Former Uttar Pradesh Chief Minister Mayawati last year had proposed the break-up of UP into four states. The proposition received a mixed response.

There was general agreement that the most populous state in the country and 75 districts could do with a break-up for easier administration. But the move was seen as politically motivated. And subsequently, Mayawati lost the elections.

But what are the arguments in favour of and against divided states? How do the growth and prosperity indicators stack up over time? IndiaSpend's Dhritiman Gupta picks up the trail of the three divided states that were formed in 2000. The inevitable conclusion: breaking up may be hard to do but is good for everyone.

But for reasons which may not be what you would think. Specifically, all the states– Jharkhand, Uttarakhand and Chhattisgarh - have seen their residents' lives improve dramatically with massive jumps in per capita income and overall economic growth.

New States Have Higher Growth

Significantly, all three states beat their mother states in industrial growth. While Chhattisgarh is an exception of sorts, the new states also achieved greater progress in terms of social indicators compared to the mother states of Bihar, Uttar Pradesh & Madhya Pradesh.

Let's start by comparing the growth rates of Gross State Domestic Product (GSDP) of the states pre and post separation.

Table 1- Growth before 2000

YearsState Pair 1State Pair 2State Pair 3
Average Growth over 1994-95 and 2001-

(Figures are in %)

Source: Planning Commission Data

Note 1: JH-Jharkhand, BI-Bihar, UT-Uttarakhand, UP- Uttar Pradesh, CH-Chhattisgarh, MP- Madhya Pradesh

Note 2: Even though the states did not exist before 2000, Planning Commission has data for the areas which formed the new states.

Table 2: Growth after 2000

YearsState Pair 1State Pair 2State Pair 3
Average since 2004-056.311.412.

(Figures are in %)

Source: Planning Commission Data

Note 1: JH-Jharkhand, BI-Bihar, UT-Uttarakhand, UP- Uttar Pradesh, CH-Chhattisgarh, MP- Madhya Pradesh

If we take a look at average growth rates for the period before the formation of the states (over 1994-95 and 2001-02) (Table 1), we see that with the exception of Uttarakhand-Uttar Pradesh pair, the mother states were growing at faster rates over that period.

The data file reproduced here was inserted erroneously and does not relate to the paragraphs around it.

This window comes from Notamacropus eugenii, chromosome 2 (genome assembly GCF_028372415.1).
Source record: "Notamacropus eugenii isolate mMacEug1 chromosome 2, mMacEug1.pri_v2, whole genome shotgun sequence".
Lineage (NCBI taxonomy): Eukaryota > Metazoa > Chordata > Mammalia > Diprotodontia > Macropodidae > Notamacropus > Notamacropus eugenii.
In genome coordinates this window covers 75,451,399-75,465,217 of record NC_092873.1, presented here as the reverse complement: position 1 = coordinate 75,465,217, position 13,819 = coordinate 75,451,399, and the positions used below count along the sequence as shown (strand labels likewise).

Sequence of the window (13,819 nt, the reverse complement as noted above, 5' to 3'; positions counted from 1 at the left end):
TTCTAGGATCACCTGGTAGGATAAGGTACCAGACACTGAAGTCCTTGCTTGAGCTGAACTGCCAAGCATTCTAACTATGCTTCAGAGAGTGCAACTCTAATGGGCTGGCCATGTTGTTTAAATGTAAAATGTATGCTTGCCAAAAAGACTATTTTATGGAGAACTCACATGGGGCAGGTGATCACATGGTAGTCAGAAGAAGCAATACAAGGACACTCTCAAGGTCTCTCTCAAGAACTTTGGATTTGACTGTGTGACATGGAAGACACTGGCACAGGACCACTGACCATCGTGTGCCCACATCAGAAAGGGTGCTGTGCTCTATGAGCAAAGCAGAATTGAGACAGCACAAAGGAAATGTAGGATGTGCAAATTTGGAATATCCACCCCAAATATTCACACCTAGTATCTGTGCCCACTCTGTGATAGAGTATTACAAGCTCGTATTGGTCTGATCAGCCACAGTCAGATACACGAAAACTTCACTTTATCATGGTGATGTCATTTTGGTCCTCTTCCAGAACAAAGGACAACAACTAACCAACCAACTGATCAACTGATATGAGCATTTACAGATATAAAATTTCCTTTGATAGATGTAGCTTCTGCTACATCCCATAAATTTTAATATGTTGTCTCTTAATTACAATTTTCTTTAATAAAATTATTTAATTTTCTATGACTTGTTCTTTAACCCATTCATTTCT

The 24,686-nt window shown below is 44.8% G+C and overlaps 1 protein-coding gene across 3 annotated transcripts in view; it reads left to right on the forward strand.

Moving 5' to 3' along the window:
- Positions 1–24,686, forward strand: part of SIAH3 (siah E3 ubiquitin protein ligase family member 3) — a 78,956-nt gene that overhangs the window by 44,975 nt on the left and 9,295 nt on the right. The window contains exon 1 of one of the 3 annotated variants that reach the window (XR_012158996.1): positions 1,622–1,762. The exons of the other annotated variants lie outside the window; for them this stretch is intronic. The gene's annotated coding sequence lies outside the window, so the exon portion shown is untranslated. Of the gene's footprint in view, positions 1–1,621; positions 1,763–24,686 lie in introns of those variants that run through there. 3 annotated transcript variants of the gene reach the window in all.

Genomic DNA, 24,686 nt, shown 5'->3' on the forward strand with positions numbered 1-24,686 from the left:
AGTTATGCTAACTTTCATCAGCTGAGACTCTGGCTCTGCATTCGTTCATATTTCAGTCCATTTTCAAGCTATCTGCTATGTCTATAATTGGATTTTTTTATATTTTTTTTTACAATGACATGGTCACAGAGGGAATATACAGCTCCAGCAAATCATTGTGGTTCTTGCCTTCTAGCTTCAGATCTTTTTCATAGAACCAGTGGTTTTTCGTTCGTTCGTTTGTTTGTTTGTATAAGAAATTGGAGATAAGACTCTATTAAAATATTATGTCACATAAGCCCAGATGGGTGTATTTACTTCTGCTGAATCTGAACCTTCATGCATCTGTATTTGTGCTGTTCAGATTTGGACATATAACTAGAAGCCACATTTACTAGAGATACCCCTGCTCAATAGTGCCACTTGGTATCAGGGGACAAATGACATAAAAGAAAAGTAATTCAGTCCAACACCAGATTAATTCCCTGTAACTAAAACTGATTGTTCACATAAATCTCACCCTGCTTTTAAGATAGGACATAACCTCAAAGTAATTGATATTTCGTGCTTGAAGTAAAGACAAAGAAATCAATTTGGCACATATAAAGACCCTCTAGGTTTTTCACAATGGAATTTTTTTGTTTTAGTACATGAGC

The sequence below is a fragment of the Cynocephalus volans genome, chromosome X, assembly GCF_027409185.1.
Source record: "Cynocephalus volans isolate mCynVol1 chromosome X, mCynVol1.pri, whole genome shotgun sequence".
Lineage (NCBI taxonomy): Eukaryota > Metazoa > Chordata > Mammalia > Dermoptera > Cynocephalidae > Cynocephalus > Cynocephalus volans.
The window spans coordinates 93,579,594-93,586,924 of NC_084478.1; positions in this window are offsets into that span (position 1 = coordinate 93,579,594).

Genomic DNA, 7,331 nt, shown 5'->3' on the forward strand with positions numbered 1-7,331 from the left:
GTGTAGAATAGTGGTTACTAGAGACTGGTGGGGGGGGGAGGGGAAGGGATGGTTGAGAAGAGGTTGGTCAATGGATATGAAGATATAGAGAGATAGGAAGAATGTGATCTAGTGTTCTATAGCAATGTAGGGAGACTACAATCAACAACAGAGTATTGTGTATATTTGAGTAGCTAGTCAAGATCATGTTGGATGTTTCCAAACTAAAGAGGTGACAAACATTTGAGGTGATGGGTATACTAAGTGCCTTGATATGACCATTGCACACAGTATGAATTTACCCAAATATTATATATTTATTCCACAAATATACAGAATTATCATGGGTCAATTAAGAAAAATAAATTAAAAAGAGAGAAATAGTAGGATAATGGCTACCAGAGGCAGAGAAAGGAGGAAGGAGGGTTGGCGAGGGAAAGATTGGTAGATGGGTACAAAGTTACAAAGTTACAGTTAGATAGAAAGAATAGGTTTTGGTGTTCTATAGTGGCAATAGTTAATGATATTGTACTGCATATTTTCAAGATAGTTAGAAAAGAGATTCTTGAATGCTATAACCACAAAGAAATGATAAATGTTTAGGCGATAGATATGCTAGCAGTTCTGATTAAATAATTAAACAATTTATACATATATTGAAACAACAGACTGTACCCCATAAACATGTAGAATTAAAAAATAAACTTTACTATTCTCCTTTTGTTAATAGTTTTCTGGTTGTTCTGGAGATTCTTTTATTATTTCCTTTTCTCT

Jharkhand was growing at 3.6% while Bihar grew at 4.9%. Madhya Pradesh was growing at 4.7% while Chhattisgarh grew at 3.1%. Uttarakhand's growth rate was 4.6%, marginally higher than Uttar Pradesh, which grew at 4%.

The period after 2000, (Table 2) was a good period for the newly formed states. Uttarakhand did particularly well, stepping up its average growth rate to 12.3% since 2004-05 which is way better than the figure for Uttar Pradesh at 6.8%. Chhattisgarh also outstripped Madhya Pradesh over the same period by 1 percentage point. Jharkhand, however, has failed to match Bihar's performance since 2000.

Agriculture The Growth Driver

Bihar's growth was mostly powered by a steady agricultural growth rate of 8.1% over 2004-09, while the corresponding figure for Jharkhand was 1.4%. This could be one of the reasons behind Jharkhand lagging Bihar post 2000.

Agriculture in Chhattisgarh grew at 2.8%, which was way better than Madhya Pradesh at 0.8%. The gap between Uttar Pradesh and Uttarakhand was, however, mostly thanks to industrial growth. Agricultural growth in Uttarakhand was 1.5%, lower than figures for Uttar Pradesh at 2.7%.

Better Industrial Growth

If we look at the average industrial growth rates of the states over 2004-2009, we see that the newly formed states have outstripped their mother states.

The industrial sector in Chhattisgarh grew at 13% over the 5-year period while the growth rate was only 6.7% for Madhya Pradesh. The growth rate of industries in Uttarakhand was 11.8% while the figure for Uttar Pradesh was only 6.5%. The figures for Jharkhand and Bihar are 11.5% and 5.8% respectively.

Better Per-Capita Income

We will look at per-capita income of the states to get an idea of general well being of its people.

Table 3

StatePer-Capita Income 2000-01 (Rs.)Per-Capita Income 2010-11 (Rs.)Per-Capita Income of 2010-11 as a multiple of 2000-01
1. Bihar6,55413,6322.0
2. Jharkhand9,98021,7342.1
3. Madhya Pradesh11,15022,3822.0
4. Chhattisgarh10,80827,1562.5
5. Uttar Pradesh9,72117,3491.7
6. Uttarakhand14,93244,7233.0

Source: Planning Commission Data